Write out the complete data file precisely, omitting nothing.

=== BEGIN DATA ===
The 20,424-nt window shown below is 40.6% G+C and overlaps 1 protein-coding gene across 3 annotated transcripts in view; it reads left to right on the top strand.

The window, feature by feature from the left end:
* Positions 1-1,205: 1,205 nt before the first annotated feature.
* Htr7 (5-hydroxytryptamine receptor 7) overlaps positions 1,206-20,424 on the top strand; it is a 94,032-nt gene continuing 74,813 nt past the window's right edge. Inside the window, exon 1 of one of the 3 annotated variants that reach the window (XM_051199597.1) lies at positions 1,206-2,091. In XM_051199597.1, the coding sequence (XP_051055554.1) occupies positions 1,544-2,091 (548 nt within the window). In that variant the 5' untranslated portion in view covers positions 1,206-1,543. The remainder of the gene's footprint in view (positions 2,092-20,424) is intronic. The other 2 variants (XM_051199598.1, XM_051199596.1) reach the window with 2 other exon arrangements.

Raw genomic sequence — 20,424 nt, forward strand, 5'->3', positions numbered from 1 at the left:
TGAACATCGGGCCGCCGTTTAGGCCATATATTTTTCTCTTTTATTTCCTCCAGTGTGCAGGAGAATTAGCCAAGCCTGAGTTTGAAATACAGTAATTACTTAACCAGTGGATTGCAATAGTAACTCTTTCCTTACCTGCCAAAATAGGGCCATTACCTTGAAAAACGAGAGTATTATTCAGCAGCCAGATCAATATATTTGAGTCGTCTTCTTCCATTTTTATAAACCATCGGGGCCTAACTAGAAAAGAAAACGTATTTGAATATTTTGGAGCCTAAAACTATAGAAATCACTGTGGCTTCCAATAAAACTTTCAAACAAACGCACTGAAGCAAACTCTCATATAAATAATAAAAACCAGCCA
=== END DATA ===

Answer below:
The 20,424-nt window shown below is 40.6% G+C and overlaps 1 protein-coding gene across 3 annotated transcripts in view; it reads left to right on the top strand.

The window, feature by feature from the left end:
* Positions 1-1,205: 1,205 nt before the first annotated feature.
* Htr7 (5-hydroxytryptamine receptor 7) overlaps positions 1,206-20,424 on the top strand; it is a 94,032-nt gene continuing 74,813 nt past the window's right edge. Inside the window, exon 1 of one of the 3 annotated variants that reach the window (XM_051199597.1) lies at positions 1,206-2,091. In XM_051199597.1, the coding sequence (XP_051055554.1) occupies positions 1,544-2,091 (548 nt within the window). In that variant the 5' untranslated portion in view covers positions 1,206-1,543. The remainder of the gene's footprint in view (positions 2,092-20,424) is intronic. The other 2 variants (XM_051199598.1, XM_051199596.1) reach the window with 2 other exon arrangements.

Raw genomic sequence — 20,424 nt, forward strand, 5'->3', positions numbered from 1 at the left:
TGAACATCGGGCCGCCGTTTAGGCCATATATTTTTCTCTTTTATTTCCTCCAGTGTGCAGGAGAATTAGCCAAGCCTGAGTTTGAAATACAGTAATTACTTAACCAGTGGATTGCAATAGTAACTCTTTCCTTACCTGCCAAAATAGGGCCATTACCTTGAAAAACGAGAGTATTATTCAGCAGCCAGATCAATATATTTGAGTCGTCTTCTTCCATTTTTATAAACCATCGGGGCCTAACTAGAAAAGAAAACGTATTTGAATATTTTGGAGCCTAAAACTATAGAAATCACTGTGGCTTCCAATAAAACTTTCAAACAAACGCACTGAAGCAAACTCTCATATAAATAATAAAAACCAGCCA